As the anecdote goes, George Clooney took just one brisk read of the script, sat in one of the many bedrooms of his palatial villa on the tranquil shores of Lake Como, to say yes to Jason Reitman’s follow-up to hip, teen-pregnancy dramedy Juno. He could see it straightaway, the role of a lifetime. Or at least a role in his gifted hands that could be transformed into the role of his lifetime: this suave yet haunted jet-setter with a tincture of Cary Grant or perhaps George Clooney about him, intent on reaching a miraculous ten million air miles as he skips from city to city laying off the workforce on behalf of cowardly bosses. He’s a mobile downsizer, or ‘career transition counsellor’, thriving in the chaos of recession. Topical, huh?
Yes, of course, but not as polemic, but context — a gravitational pull anyone would wish to escape from. It’s worth mentioning the script, based on Walter Kirn’s novel, was six years old before going into production. Only once the shoot commenced did it take on such a cruel relevance. A consumerist fable with its synthetic dream of never-to-be-spent frequent-flyer miles, set against the bleak shadow of now.
But this all sounds far too heavy for a film so light. In Reitman’s care, still channelling the breezy, matter-of-fact perkiness of Juno, it is an emphatic statement that Hollywood can still make great movies; a celebration that stardom can be as thrilling a concept as 3-D or CG or mooncalf vampires.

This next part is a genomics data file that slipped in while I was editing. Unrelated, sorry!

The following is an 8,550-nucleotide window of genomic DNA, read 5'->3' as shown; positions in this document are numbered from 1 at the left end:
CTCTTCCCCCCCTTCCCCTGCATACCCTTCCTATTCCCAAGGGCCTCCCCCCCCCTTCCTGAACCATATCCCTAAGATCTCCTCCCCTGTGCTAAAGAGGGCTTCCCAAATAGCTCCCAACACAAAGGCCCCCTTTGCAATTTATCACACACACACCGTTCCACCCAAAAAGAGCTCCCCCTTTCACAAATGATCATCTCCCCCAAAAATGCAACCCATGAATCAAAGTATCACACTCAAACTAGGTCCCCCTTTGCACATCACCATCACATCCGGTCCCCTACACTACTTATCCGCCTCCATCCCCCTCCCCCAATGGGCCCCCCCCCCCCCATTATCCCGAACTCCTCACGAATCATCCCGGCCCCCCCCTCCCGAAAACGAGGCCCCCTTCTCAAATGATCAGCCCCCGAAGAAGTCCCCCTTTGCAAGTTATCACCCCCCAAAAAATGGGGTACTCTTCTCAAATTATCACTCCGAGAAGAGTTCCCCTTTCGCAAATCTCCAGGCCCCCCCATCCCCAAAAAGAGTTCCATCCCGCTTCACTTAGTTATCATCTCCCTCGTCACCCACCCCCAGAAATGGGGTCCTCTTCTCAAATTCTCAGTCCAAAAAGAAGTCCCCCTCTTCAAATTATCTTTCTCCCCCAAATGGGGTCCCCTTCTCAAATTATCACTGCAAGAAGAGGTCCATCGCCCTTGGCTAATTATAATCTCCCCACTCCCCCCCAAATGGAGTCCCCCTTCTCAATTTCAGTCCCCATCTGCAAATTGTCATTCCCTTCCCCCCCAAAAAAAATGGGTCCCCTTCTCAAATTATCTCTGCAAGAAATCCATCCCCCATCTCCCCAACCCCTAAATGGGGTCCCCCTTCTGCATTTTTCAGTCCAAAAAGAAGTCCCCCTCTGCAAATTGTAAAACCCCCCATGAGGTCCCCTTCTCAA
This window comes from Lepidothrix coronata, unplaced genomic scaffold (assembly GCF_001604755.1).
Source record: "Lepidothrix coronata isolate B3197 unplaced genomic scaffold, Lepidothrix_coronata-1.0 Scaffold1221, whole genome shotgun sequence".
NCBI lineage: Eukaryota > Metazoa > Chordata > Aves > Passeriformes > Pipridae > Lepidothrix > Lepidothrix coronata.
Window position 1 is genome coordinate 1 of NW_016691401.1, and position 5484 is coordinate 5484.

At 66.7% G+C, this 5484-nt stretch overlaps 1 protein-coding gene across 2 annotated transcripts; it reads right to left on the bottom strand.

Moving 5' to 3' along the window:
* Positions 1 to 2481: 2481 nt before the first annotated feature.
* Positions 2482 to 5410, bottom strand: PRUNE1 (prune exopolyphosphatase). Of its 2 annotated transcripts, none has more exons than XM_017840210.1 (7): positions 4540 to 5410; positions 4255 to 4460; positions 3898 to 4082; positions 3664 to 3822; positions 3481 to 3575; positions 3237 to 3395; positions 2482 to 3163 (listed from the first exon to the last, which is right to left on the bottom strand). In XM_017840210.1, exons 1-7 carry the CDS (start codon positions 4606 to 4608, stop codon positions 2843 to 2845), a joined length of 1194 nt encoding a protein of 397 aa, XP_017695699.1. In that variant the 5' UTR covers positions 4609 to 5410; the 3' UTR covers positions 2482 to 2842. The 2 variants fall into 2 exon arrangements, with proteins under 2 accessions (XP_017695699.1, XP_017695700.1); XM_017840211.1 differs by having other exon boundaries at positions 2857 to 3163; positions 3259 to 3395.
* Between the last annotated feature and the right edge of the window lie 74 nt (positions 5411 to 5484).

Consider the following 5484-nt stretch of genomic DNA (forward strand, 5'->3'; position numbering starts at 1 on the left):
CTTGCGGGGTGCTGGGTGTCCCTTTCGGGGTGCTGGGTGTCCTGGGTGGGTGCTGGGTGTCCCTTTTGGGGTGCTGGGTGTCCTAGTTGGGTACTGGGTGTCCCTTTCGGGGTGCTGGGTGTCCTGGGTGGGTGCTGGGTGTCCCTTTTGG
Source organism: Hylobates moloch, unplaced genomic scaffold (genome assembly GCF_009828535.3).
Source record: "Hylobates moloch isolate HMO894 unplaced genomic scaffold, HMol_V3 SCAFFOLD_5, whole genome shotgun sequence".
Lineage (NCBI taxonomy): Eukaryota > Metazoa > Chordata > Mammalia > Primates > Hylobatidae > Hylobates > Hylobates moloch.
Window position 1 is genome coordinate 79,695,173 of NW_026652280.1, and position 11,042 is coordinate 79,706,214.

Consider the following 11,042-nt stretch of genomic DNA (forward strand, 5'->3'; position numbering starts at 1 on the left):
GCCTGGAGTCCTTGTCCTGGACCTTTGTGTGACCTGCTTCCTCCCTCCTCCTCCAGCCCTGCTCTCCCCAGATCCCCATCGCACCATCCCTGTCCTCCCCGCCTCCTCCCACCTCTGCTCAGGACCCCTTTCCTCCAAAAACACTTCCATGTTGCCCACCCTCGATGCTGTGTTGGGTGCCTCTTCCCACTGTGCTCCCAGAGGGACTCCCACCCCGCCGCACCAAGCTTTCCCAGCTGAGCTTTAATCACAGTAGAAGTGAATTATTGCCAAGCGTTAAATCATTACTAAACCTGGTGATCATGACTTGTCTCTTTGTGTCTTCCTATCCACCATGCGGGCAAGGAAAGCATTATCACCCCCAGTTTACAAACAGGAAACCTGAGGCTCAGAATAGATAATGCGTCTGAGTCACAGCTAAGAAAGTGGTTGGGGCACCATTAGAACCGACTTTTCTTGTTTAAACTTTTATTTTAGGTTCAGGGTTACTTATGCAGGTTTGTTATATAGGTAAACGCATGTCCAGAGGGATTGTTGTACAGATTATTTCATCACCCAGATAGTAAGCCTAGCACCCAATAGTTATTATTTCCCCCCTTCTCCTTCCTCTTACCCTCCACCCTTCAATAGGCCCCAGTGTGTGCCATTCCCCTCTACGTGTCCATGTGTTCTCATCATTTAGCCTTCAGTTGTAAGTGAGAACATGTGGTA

Bingham has a system for life — he avoids it. He travels perfectly, flitting between meetings, sealed safe and selfish in business class. See how effortlessly he negotiates the hurdles of airport security. Hear his withering put-downs of the herds of clueless travellers. Yes, Up In The Air comes complete with a Clooney voice-over, one of modern cinema’s most beguiling pleasures. That wisdom-bestowing, aphoristic science-of-life stuff — just on the edge of droll — piloting us through Bingham’s handsome head. A philosophical voice track that crosses over into his motivational speeches: public demos of his ruthless, emotional impregnability. “We are not swans,” he chides a conventional hall part-filled with blank faces. “We are sharks.”
Two women will happen to Bingham in different ways. The first in what seems to be a traditional rom-com, is Vera Farmiga’s Alex. She proves his perfect opposite: the Hepburn to his sly-smiled Tracy, the female version of himself. She even wryly recognises the attraction: “Just think of me as you, but with a vagina.” Farmiga, who has a lived-in authenticity to her beauty, laps up Alex’s flighty ambiguities. Alex is loose on the airwaves too, and their first encounter is a duel of platinum reward cards — the jousting of battle scars from Jaws rewired for the age of hermetic travel. While Clooney gets the lines, the trajectory of the plot, the ravishing Farmiga has a range of subtle glances, ironic smiles and deft shrugs that suggest a world of emotion held sternly at bay.
It is not destiny, but scheduling that has drawn them together. Two people content to be casual. And love, the real grubby stuff of life, would only complicate things. You can see where this is going. Only you can’t. Not quite. Reitman keeps tweaking comfortable outcomes and throwing us off balance.
The other female is Natalie, a spiky greenhorn fresh in from business school with a computerised plan to downsize even the downsizers: a system of remote-control lay-offs via video. An indignant Bingham — confronting the grounding of his made-to-measure non-life — is forced to drag her around for his latest session of city-hopping redundancies. Thus, besides the rom-com, it’s an odd-couple flick: smug old-timer and mixed-up go-getter.